Remember Joe Eszterhas? The writer who pretty much owned the theaters in the late 80’s and early 90’s with films like Flashdance, Basic Instinct, Jade and Showgirls? In addition to Sliver, at least two of the films above — Basic Instinct and Jade — could qualify as giallo-style films. When reviewed through the lens of 2018, his films seem puerile at worst and silly at best, gradually becoming goofier the sexier they claim to be.
Directed by Phillip Noyce (Dead Calm, The Saint), based on a novel by Ira Levin (Rosemary’s Baby, No Time for Sergeants, Deathtrap, The Stepford Wives, The Boys from Brazil…man, did Ira have his finger on the pulse of pop culture or what?) and produced by Robert Evans (Ever wonder who owns the IOU on my writing style? Wonder no longer, baby. Also, watch The Kid Stays in the Picture to learn how the producer of The Godfather and Rosemary’s Baby was often more interesting than the stars of his films), Sliver was originally rated NC 17 due to its sex scenes and some male frontal nudity. Also, there was an original ending — we’ll get to it in a bit — that audiences hated.
Carly Norris (Sharon Stone, Basic Instinct) is a book editor that never seems to go to her job. While she is there, she spends most of her time gossiping and bemoaning the fact that she never gets to have sex, despite being oh so fashionable and, you know, looking like Sharon Stone in 1993.
Somehow, she gets to immediately move into the best New York apartment ever, as the previous tenant (Naomi Singer, who looks exactly like Carly, which is a giallo staple if I’ve ever heard of one) has recently fallen to her death from her balcony.
Everyone in the building wants to get to know her, no one more than Zeke (William Baldwin, Flatliners). Within, oh let’s say a day or two, they’re having sex all over the place and talking about flying a plane into a volcano. He says that he designs “computer video games” and she’s just happy to have a younger man interested in her, despite the fact that she has a six-figure clothing budget (giallo fashion alert) and, you know, looks like Sharon Stone in 1993.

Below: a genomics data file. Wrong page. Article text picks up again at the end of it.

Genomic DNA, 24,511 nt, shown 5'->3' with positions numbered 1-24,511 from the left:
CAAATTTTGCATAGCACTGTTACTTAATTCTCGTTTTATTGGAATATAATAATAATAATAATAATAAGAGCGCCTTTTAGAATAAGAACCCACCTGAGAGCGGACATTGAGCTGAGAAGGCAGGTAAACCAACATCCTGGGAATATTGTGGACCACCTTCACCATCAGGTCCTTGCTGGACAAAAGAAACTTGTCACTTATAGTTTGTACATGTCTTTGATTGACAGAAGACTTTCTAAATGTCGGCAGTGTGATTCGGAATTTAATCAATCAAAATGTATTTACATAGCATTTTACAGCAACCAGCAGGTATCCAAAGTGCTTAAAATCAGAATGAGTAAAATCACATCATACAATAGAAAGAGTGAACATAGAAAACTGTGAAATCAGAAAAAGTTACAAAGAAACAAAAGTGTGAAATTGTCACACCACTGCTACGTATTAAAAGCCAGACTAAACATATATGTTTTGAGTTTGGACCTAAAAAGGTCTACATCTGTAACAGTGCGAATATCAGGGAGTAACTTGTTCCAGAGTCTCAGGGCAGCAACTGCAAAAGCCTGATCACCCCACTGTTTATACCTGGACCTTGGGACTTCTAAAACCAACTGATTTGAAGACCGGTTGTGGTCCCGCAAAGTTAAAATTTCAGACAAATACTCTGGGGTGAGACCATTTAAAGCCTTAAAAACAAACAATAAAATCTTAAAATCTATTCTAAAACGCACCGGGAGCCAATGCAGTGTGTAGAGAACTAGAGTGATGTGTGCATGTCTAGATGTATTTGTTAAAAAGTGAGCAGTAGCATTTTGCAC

Carly also has another suitor, a writer named Jack (Tom Berenger, Major League) who is the most sexist character in the film, but certainly not in Eszterhaus’ oeuvre. As more neighbors begin to die, she begins to distrust both Zeke and Jack.
Oh yeah — there’s also Vida Warren, who is a model, but also a hooker, and also has the worst cocaine snorting scene in the history of film, treating it as a child would Pixie Stix.
At the close of the film, we learn that Jack killed Naomi, the original tenant because he was jealous of Zeke, who actually designed and owns the building. Zeke knew Jack killed her because of his network of security cameras, but he didn’t want his secret getting out.
Zeke invites Naomi to enjoy the cameras, but she eventually destroys his control room, telling him to get a life before she leaves both him and her home.
Joe Eszterhas’s original ending — where Zeke turns out to be the killer, revealed to a sympathetic Naomi as they fly over and perhaps into a volcano — was “incomprehensible to test audiences,” which led to Eszterhas writing five different endings. The re-shot ending, where actors Tom Berenger and Polly Walker wear S&M fashions, had to be filmed with body doubles as the actors did not agree to this in their contracts. Eszterhas hates the film, particularly the new ending and final line.
The sex scenes were a big deal when this came out. During the filming of them, Sharon Stone bit William Baldwin’s tongue “with such force that he couldn’t talk properly for days afterwards.” This may be why neither actor would speak to one another by the end of the filming. What remains on the screen is coupling that is at best robotic and at worse, ridiculous. It’s still not the worst sex scenes in an Eszterhaus film.
Sliver is filled with that trademark Eszterhaus wit. Witness dialogue like Carly saying, “You’ve been spending too much time with your vibrator.” Her friend’s reply? “I certainly have – I’ve been getting a plastic yeast infection!” By wit, I mean copious amounts of the kind of sex talk that CEO’s that have been removed thanks to modern thinking and the #MeToo movement would find humorous or normal.
Oh yeah! Martin Landau is in this and utterly wasted! There’s no reason for him to even be in this movie! He does absolutely nothing other than make you look at the screen and say, “Martin Landau is in this.”
The giallo themes that the film starts with — Carly being a dead ringer for a murdered woman, high fashion, the promise of kink — pretty much go nowhere. The film was a commercial, if not an artistic success. But it seems like there was so much promise that goes undelivered and the film begs for an Argento or even DePalma touch. Even a late in the movie knife murder reminds you that this film could be all masked faces and black leather gloves, but never goes all in.